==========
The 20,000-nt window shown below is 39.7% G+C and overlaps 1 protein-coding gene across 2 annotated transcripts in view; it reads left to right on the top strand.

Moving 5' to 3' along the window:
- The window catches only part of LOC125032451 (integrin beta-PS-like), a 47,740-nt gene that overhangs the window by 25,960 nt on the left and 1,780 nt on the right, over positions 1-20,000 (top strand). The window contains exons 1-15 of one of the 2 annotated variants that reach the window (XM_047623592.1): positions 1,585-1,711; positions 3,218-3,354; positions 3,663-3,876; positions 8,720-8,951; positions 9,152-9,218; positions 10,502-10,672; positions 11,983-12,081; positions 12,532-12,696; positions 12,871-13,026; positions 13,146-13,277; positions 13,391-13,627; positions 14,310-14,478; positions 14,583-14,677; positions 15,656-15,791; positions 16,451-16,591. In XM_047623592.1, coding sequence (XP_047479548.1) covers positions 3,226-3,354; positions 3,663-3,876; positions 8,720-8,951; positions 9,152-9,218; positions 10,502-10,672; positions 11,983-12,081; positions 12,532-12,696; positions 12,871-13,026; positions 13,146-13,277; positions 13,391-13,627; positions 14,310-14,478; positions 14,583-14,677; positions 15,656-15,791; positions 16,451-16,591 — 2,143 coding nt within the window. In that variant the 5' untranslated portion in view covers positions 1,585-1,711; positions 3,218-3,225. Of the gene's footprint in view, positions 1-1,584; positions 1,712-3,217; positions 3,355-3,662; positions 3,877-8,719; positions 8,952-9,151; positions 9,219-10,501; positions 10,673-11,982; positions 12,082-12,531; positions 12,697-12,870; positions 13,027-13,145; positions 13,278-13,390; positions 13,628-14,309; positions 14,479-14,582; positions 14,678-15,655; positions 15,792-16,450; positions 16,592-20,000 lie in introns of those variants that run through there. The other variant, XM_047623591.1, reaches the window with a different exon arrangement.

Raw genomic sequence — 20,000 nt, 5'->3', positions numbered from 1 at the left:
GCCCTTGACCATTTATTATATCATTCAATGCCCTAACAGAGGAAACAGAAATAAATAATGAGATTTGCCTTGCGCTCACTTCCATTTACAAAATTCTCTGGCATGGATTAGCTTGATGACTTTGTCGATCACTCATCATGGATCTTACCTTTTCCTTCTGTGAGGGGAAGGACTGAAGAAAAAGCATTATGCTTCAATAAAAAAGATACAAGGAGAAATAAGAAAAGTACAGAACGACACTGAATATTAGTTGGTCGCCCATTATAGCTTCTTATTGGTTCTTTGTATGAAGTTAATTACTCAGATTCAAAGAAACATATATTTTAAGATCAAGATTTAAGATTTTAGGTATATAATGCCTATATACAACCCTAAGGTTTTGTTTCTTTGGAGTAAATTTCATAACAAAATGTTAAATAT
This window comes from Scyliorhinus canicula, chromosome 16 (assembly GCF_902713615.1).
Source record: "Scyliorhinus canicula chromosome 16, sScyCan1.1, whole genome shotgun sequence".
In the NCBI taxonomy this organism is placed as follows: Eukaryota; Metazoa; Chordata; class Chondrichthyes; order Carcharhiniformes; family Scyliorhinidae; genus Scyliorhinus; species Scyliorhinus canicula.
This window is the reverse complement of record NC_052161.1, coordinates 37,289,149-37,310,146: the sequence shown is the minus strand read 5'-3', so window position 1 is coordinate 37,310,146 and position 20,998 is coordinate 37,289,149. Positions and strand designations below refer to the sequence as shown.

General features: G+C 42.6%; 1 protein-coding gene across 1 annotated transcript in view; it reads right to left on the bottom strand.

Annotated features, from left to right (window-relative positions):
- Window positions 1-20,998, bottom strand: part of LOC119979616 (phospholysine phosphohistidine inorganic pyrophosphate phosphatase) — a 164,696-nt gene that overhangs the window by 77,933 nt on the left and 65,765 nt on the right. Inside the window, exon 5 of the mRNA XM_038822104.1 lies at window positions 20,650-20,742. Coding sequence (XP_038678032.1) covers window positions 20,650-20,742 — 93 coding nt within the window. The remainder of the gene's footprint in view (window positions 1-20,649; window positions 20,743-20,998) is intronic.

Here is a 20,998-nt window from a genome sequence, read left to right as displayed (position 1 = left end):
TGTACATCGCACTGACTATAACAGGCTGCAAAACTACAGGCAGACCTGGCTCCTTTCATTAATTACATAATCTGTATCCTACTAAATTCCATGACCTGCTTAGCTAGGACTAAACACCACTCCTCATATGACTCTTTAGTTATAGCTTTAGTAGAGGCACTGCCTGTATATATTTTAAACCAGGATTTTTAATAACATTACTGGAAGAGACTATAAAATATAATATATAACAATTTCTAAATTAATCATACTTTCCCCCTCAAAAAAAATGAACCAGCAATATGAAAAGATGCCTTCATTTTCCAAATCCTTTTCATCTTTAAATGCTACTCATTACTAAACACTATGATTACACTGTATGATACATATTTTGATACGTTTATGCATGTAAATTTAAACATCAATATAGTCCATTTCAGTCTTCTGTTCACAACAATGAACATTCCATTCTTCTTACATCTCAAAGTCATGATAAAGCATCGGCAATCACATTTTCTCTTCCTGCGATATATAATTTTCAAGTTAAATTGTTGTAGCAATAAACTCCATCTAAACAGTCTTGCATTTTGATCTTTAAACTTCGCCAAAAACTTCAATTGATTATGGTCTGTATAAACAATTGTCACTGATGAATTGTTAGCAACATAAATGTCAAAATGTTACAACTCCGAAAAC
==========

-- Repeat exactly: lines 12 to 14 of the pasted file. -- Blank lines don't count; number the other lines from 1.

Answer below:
- Window positions 1-20,998, bottom strand: part of LOC119979616 (phospholysine phosphohistidine inorganic pyrophosphate phosphatase) — a 164,696-nt gene that overhangs the window by 77,933 nt on the left and 65,765 nt on the right. Inside the window, exon 5 of the mRNA XM_038822104.1 lies at window positions 20,650-20,742. Coding sequence (XP_038678032.1) covers window positions 20,650-20,742 — 93 coding nt within the window. The remainder of the gene's footprint in view (window positions 1-20,649; window positions 20,743-20,998) is intronic.

Here is a 20,998-nt window from a genome sequence, read left to right as displayed (position 1 = left end):
TGTACATCGCACTGACTATAACAGGCTGCAAAACTACAGGCAGACCTGGCTCCTTTCATTAATTACATAATCTGTATCCTACTAAATTCCATGACCTGCTTAGCTAGGACTAAACACCACTCCTCATATGACTCTTTAGTTATAGCTTTAGTAGAGGCACTGCCTGTATATATTTTAAACCAGGATTTTTAATAACATTACTGGAAGAGACTATAAAATATAATATATAACAATTTCTAAATTAATCATACTTTCCCCCTCAAAAAAAATGAACCAGCAATATGAAAAGATGCCTTCATTTTCCAAATCCTTTTCATCTTTAAATGCTACTCATTACTAAACACTATGATTACACTGTATGATACATATTTTGATACGTTTATGCATGTAAATTTAAACATCAATATAGTCCATTTCAGTCTTCTGTTCACAACAATGAACATTCCATTCTTCTTACATCTCAAAGTCATGATAAAGCATCGGCAATCACATTTTCTCTTCCTGCGATATATAATTTTCAAGTTAAATTGTTGTAGCAATAAACTCCATCTAAACAGTCTTGCATTTTGATCTTTAAACTTCGCCAAAAACTTCAATTGATTATGGTCTGTATAAACAATTGTCACTGATGAATTGTTAGCAACATAAATGTCAAAATGTTACAACTCCGAAAAC